Romans 11 Commentary
Romans 11 Commentary
v.1-2 “God chose the Jews (‘his people, whom he foreknew’) to be the people through whom the rest of the world could find salvation. But this did not mean the entire Jewish nation would be saved; only those who were faithful to God (the remnant) were considered true Jews (11:5). We are saved through faith in Christ, not because we are part of a nation, region, or family.” 
v.5 “Remnant. Those who remain faithful and escape God’s judgment though most of those around them are unfaithful. Although small and insignificant, the remnant serves as a symbol of hope pointing toward the vast, innumerable multitude that one day will stand saved before God (Rev 7:9).”
v.8 “God doesn’t want people to have a spirit of stupor, but he allows them to reap the consequences of their own choices. The more they follow God’s way, the more God will show his way to them. But those who continually resist the things of God will become confused—spiritually deaf and blind.” 
v.22 “‘Continue in his kindness’ refers to steadfast perseverance in faith. Steadfastness is a proof of the reality of faith and a by-product of salvation, not a means to it.” 
v.26 “[I]n this way all Israel will be saved. Various interpreters have claimed that Paul is speaking of: (1) the salvation of the church of Jesus Christ, both Jews and Gentiles, throughout history; or (2) the saving of a remnant of Jews throughout history; or (3) the salvation of the end-time generation of the Jewish people in the future. The first view is unlikely since throughout chs. 9-11 Israel and Gentiles are distinct ethnic entities. Furthermore, in 11:25 Israel refers to ethnic Israel, and it is difficult to see how the referent could suddenly change in v.26. Finally, v.28 indicates that ethnic Israel is still distinguished from Gentiles, for ‘they’ in v.28 clearly refers to ethnic Israel. The third view, that Paul refers to the salvation of Israel at the end of history, seems most likely because: (1) it fits with the promises of God’s future work in vv.12 and 15; (2) it is difficult to see how the salvation of a remnant of Jews all through history would qualify as a mystery; (3) the future salvation of ethnic Israel at the end of history accords with the climactic character of this passage; and (4) it demonstrates finally and fully how God is faithful to fulfill his saving promises to his people (9:6). ‘All Israel’ does not necessarily refer to every single Jewish person but to a very large number, at least the majority of Jews. The Deliverer coming from Zion probably refers to Christ (cf. 1 Thess 1:10), suggesting that the Jews will be saved near or at the second coming.”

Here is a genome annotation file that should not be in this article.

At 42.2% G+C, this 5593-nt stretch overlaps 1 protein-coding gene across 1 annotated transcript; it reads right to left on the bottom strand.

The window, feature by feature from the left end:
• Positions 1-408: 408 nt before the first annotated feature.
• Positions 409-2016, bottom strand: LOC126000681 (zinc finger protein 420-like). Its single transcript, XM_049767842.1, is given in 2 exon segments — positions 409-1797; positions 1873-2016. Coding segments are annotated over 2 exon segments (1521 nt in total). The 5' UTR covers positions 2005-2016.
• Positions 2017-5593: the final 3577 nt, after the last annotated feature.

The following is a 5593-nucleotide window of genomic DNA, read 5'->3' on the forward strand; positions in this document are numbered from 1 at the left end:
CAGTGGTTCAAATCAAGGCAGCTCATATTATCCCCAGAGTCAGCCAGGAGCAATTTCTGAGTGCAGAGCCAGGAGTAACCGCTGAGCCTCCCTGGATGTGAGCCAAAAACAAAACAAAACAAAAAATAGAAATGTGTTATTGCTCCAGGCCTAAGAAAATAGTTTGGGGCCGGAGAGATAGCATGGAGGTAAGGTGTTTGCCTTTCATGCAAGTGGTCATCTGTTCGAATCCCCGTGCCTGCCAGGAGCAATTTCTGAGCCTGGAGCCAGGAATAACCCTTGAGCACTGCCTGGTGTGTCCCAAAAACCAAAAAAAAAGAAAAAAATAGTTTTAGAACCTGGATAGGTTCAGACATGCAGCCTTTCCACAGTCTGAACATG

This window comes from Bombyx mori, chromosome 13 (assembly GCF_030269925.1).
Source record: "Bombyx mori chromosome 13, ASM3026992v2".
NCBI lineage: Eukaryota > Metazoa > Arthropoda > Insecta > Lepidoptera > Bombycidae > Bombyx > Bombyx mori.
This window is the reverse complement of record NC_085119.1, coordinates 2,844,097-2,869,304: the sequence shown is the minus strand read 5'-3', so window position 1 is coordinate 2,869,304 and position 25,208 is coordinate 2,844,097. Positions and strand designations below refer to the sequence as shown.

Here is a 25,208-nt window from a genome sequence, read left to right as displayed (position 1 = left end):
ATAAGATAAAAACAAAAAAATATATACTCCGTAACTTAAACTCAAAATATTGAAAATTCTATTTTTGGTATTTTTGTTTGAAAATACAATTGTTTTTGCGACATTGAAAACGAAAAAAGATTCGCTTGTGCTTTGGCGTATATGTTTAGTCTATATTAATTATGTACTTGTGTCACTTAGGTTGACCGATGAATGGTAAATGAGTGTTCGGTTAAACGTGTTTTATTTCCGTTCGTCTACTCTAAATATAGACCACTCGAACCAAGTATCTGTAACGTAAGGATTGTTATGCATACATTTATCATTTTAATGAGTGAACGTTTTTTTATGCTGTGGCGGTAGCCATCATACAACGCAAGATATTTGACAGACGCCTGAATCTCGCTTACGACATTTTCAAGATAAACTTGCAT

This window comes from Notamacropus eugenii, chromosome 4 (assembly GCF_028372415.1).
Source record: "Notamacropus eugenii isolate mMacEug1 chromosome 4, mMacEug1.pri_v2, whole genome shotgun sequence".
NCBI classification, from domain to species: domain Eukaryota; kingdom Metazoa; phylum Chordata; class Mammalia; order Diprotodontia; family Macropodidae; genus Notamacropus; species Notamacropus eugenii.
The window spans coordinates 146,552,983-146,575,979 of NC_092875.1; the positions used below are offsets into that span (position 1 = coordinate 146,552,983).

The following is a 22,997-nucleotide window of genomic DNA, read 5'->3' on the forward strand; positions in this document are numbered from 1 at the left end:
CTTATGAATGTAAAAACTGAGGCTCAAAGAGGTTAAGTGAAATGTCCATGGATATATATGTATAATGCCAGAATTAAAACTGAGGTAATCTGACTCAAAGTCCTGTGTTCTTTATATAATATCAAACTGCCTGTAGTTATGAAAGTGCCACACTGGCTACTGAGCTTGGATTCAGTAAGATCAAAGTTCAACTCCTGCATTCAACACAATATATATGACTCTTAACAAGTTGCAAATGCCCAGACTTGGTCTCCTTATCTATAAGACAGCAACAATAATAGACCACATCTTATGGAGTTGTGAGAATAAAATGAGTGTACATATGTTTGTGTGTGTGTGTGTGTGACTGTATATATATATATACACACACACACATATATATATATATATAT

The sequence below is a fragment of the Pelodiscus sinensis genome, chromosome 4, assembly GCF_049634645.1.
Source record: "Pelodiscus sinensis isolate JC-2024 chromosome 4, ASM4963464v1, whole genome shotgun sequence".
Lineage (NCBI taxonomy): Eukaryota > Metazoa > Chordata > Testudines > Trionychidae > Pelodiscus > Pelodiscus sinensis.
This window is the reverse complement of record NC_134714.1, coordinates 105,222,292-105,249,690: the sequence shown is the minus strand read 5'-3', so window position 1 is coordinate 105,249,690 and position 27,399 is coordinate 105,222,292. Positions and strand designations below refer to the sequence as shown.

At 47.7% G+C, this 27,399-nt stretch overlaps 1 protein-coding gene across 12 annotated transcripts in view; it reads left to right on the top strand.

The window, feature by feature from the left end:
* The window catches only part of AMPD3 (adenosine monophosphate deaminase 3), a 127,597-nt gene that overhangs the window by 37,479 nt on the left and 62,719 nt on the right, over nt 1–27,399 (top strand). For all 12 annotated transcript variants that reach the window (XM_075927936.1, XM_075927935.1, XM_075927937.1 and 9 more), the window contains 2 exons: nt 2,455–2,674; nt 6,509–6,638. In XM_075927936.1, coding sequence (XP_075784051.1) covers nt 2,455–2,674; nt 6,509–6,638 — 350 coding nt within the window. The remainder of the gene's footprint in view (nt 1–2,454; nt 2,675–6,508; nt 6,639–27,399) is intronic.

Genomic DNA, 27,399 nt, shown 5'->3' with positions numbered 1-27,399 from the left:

vv.28-32 “In this passage Paul shows how the Jews and the Gentiles benefit each other. Whenever God shows mercy to one group, the other shares the blessing. In God’s original plan, the Jews would be the source of God’s blessing to the Gentiles (see Gen 12:3). When the Jews neglected this mission, God blessed the Gentiles anyway through the Jewish Messiah. He still maintained his love for the Jews because of his promises to Abraham, Isaac, and Jacob (‘on account of the patriarchs’). But some day the faithful Jews will share in God’s mercy. God’s plans will not be thwarted: he will ‘have mercy on them all.’ For a beautiful picture of Jews and Gentiles experiencing rich blessings, see Isaiah 60.” 
 Life Application Study Bible, study notes (co-published by Grand Rapids, MI: Zondervan; Wheaton, IL: Tyndale House, 1991) 2047.
 Quest Study Bible, study notes (Grand Rapids, MI: Zondervan, 1994) 1564.
 Life Application Study Bible, study notes (co-published by Grand Rapids, MI: Zondervan; Wheaton, IL: Tyndale House, 1991) 2048.
 English Standard Version Study Bible On-line version, study notes for verse 3 (Wheaton, IL: Crossway Bibles, 2008).
 Life Application Study Bible, study notes (co-published by Grand Rapids, MI: Zondervan; Wheaton, IL: Tyndale House, 1991) 2049.